October 17th, 2014

Is the waste PFI credit crunch justified?

Residual Graph

by Dominic Hogg


I’ve just made it back to the office following a thoroughly enjoyable LARAC conference. As well as staying up way too late on Wednesday night after a scrumptious dinner, I sat on a panel earlier in the same day which was asked a question regarding whether the withdrawal of PFI credits from various local authority waste projects was justified.

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October 17th, 2014

Burning rubber: the problem of tyre-fuelled kilns


by Catherine Hansen


The decorative arts of ceramics and pottery have a long and honoured tradition. Whilst we cannot know exactly when the first kilns were built and the first clay fired, some very early examples of pottery have been unearthed in the Middle East, with the most ancient pottery fragments found at Catal Huyuk in Turkey dating from as long ago as 6500BC.

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October 10th, 2014

Nineteen ways to cut waste crime


by Roy Hunt


Waste crime is expanding at a quite alarming rate. That’s not just my view – I’ve heard it expressed by the police, the fire service, senior Environment Agency (EA) officers and my local MP. It seems far beyond the capability of the current regulatory system, split between the EA, HM Revenue and Customs and local authorities, to keep in check.

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October 3rd, 2014

Reverting to TEEP: more Waste Regulations quandaries

Sacks in London

by Peter Jones


The one commonly accepted fact about the Waste Regulations is that they aren’t well understood. Local authorities across England, Wales and Northern Ireland are grappling with the question of whether separate household collections of glass, metal, paper and card are “necessary” and “practicable”. In the absence of case law and with the Environment Agency only now starting to make clear how it will approach enforcement, these poorly defined concepts are far from easy to apply. But I’ve come across some interesting and difficult cases lately that help to reveal what the Regulations might mean in practice.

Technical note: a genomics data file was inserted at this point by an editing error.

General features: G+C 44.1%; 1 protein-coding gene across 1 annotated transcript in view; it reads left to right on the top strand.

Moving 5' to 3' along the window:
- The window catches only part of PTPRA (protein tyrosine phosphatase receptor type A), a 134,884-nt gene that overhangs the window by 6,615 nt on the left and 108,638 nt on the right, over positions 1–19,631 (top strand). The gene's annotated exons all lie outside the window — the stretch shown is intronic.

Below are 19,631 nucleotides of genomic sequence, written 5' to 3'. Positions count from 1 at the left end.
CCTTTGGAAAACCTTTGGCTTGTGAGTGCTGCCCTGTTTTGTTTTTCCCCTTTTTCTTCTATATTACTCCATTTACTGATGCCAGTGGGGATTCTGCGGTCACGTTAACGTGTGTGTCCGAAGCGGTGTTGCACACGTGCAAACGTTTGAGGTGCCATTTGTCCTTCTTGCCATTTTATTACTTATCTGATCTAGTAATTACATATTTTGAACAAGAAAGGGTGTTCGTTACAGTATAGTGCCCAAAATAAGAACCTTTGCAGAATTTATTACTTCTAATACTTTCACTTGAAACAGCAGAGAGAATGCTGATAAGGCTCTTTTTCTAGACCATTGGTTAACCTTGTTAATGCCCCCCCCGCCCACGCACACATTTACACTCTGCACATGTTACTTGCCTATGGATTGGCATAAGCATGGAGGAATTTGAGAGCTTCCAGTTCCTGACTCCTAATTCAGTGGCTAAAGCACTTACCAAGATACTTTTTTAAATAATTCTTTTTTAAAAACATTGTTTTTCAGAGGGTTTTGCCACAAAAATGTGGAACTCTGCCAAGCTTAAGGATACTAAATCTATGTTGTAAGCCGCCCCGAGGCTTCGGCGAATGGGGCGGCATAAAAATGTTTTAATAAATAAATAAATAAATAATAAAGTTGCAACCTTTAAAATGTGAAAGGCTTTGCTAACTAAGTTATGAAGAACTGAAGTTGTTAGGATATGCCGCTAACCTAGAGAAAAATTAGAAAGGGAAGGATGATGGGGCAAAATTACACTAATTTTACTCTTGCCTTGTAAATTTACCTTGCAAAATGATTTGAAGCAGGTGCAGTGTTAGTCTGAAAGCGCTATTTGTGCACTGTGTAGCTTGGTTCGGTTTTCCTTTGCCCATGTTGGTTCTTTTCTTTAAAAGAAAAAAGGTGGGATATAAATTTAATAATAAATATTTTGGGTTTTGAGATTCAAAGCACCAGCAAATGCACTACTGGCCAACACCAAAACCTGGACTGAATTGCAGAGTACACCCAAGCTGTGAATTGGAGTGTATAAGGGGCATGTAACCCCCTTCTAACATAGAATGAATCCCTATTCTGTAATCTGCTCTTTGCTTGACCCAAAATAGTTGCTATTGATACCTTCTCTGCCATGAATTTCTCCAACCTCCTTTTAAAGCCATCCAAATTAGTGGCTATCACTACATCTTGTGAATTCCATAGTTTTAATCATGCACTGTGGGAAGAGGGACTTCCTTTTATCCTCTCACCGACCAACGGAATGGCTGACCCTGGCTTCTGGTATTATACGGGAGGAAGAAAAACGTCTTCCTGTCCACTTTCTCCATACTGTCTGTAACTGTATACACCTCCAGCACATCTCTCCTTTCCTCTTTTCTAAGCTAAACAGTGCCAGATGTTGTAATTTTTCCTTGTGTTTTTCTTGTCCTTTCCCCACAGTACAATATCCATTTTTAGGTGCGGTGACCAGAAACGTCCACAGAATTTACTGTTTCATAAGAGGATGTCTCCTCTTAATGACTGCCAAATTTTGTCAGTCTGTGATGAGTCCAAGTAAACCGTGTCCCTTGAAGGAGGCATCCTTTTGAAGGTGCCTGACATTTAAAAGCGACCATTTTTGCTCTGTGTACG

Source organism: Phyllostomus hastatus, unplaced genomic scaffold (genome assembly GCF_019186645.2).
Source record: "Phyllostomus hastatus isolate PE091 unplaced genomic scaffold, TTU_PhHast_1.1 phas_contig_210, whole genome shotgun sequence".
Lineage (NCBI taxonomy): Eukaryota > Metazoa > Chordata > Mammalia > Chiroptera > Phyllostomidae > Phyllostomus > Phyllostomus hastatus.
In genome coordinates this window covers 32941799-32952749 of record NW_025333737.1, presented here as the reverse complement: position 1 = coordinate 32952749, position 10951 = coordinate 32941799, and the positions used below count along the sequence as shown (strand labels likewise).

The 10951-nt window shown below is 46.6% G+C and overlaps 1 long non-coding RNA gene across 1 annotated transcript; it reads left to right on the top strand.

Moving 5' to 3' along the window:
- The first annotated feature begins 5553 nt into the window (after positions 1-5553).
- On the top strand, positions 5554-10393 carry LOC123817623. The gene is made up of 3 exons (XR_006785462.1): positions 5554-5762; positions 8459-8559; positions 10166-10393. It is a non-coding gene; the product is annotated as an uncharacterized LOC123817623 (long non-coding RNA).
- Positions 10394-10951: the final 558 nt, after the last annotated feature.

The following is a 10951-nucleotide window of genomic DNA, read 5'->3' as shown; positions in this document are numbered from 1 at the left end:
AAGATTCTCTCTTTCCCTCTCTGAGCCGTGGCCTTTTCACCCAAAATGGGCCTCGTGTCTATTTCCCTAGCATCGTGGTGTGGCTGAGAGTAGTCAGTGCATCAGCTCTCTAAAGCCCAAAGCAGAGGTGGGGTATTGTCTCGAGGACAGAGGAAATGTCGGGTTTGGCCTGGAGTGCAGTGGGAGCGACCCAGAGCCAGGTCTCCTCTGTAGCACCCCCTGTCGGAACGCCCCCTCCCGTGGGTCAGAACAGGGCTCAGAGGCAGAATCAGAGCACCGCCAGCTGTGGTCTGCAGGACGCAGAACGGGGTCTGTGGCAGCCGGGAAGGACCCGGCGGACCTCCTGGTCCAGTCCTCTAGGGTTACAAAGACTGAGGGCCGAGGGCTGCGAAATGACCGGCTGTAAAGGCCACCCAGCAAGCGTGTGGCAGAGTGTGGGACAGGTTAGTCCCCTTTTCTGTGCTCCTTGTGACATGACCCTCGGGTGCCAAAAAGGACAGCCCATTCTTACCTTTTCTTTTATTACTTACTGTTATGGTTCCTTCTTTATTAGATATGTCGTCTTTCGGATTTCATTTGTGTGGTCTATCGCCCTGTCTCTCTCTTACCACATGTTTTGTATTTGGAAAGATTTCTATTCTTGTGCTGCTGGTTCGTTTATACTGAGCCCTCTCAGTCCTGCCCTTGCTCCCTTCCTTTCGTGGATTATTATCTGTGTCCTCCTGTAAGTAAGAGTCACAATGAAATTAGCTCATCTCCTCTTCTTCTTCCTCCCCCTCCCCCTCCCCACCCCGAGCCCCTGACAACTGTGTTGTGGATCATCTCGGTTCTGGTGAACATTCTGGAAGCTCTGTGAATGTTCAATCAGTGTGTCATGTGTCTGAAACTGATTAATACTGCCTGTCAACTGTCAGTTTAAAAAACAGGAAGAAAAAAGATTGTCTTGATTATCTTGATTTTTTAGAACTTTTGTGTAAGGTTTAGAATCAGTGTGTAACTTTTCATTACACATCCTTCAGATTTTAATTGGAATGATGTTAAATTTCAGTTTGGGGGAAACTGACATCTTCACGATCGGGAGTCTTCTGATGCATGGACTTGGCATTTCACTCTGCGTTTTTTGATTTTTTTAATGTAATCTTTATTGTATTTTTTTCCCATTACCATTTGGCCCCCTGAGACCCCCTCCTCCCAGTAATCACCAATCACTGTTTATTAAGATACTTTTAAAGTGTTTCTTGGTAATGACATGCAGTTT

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October 2nd, 2014

The goose that laid the golden blog

The Typing Pool

by the Administrator


In Tudor times, the end of the harvest and beginning of autumn was marked by the feast of Saint Michael the Archangel, celebrated on 29th September. One Michaelmas Day tradition was the cooking and eating of geese, which were resplendently fat at this time of time year. Eating a goose was though to bring luck and financial security for the coming year, as in the rhyme: ‘He who eats goose on Michaelmas day, shan’t money lack or debts pay’.

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September 26th, 2014

Landfill gas: taxable commodity or a potent pollutant?


by Chris Eden


Spanish renewable energy policy has always been a broad brush affair, with a wide range of different technologies lumped into the same basket. Indeed, one area where Spain has been quite successful is a form of energy that some might not even call renewable: biogas, specifically landfill biogas. This gas is essentially a by-product of the process of degradation of organic material, such as food garden or animal waste, which both EU law and environmental ideals would keep well away from landfill.

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September 19th, 2014

Blowin’ in the wind: the role of wind in UK energy policy


by Chloe Bines


This summer has seen record generation from wind energy, with the UK’s wind turbines delivering more energy than our declining coal plants on several days and even managing to outstrip nuclear on 29th August.

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